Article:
4. One thing I meant to say was that a good teacher is more WHO she is than the degrees she's obtained. I believe that a good teacher could teach with a Bachelor's degree. A good teacher could teach with a PhD. The DEGREE isn't as important as the dedication and PERSON the teacher is.

  5. Thank you for clarifying. I think we all agree that there is not always a correlation between number of degrees and what makes a good teacher. I was trying to point out that just because one is a public school teacher with degrees, it does not always mean she is a bad one, and just because someone is a homeschooler, does not always mean she is a good one. I did not think that you meant to say that in your entry, having read many of your other works, but, taking the entry alone, you seemed to be conveying that.

    ps. When I was talking about behind grade level, I meant twelve-year olds who still couldn't write or read, or 15 year olds who had never been required to write in full sentences. (not the often arbitrary measurements)

  6. I have written about this situation myself. It is good to see others who are taking this seriously as there are many who are not.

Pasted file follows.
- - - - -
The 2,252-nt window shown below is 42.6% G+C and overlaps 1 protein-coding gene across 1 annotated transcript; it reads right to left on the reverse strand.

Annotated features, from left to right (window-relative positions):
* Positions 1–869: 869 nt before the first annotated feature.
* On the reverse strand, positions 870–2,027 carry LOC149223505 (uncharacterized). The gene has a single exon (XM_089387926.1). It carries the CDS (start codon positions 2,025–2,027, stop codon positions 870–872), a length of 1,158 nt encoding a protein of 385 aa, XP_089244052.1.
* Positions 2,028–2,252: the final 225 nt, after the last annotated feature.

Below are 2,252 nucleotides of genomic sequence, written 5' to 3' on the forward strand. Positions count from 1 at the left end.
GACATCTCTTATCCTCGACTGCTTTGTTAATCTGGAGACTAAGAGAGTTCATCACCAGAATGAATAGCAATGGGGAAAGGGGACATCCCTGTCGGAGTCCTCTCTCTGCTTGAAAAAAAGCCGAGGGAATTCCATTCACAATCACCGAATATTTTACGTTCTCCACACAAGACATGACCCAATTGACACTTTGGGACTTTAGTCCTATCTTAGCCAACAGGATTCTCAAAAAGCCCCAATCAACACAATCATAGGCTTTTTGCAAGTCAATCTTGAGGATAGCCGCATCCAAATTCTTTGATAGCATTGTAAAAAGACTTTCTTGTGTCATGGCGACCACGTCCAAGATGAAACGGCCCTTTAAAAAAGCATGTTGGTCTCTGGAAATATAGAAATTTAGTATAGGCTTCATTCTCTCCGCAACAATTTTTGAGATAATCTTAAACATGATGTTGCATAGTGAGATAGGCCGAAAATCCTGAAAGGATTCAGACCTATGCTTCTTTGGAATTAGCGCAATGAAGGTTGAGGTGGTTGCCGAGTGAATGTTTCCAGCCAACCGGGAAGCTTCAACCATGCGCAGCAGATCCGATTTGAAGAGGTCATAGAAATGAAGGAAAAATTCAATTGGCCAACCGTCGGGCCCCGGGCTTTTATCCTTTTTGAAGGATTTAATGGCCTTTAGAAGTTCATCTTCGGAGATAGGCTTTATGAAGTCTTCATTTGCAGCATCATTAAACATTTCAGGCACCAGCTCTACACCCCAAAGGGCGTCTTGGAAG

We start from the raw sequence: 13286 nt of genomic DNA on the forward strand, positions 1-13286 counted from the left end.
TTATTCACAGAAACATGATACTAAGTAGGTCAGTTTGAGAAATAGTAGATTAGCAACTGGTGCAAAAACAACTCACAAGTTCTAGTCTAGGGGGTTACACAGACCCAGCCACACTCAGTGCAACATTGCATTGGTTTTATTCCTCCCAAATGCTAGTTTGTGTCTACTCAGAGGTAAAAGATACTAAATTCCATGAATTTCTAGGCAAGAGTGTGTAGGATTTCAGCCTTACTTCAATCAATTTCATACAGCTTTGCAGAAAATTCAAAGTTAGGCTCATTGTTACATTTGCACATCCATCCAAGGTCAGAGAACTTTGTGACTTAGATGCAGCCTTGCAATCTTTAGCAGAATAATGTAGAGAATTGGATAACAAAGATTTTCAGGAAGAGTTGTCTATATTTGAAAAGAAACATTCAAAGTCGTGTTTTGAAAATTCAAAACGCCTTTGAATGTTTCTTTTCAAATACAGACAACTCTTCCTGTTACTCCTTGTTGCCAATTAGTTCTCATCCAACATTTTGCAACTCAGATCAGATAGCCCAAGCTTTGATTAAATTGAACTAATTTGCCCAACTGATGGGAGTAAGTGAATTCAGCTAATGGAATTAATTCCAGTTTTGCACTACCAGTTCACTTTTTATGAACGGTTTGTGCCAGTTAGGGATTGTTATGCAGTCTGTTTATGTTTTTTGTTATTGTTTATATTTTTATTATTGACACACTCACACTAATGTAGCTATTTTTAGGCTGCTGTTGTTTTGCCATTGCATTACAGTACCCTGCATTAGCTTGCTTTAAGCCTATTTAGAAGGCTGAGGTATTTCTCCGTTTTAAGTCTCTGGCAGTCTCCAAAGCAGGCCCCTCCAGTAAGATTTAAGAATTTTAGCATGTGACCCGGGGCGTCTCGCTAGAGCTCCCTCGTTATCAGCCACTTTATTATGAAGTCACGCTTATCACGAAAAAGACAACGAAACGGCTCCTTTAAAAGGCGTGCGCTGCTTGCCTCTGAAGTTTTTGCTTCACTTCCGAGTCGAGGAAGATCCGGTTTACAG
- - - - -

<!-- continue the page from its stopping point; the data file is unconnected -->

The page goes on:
You can read my take on this matter here:

  7. I think the bottom line is that there is a parenting problem in our society, and school is just the fall out zone.

  8. I second that Nancy. I hope that California will work this out.

  9. Is this true?

    "Seeing as how Chesterton was vastly self- and home-educated, I think he'd be the first to point out the fallacy of having "experts" to rely on for the education of our country."

    I think Chesterton went to a regular elementary school, and even though he didn't like it, he did benefit from it. His self-education was mostly reading a lot of books on his own, perhaps talking about them with his parents.

    I realize there are problems in the public school system, and I am not against home schooling, if the parents are up to it—I mean if they have some basic level of education so that he or she can meaningfully teach the required curriculum, and if they have the commitment and a lot of time to do it properly. Still, home schoolers lack social interaction with their peers, and I think they may be shielded too much from the real life to which they will have to become exposed one day anyway.

    Wild Goose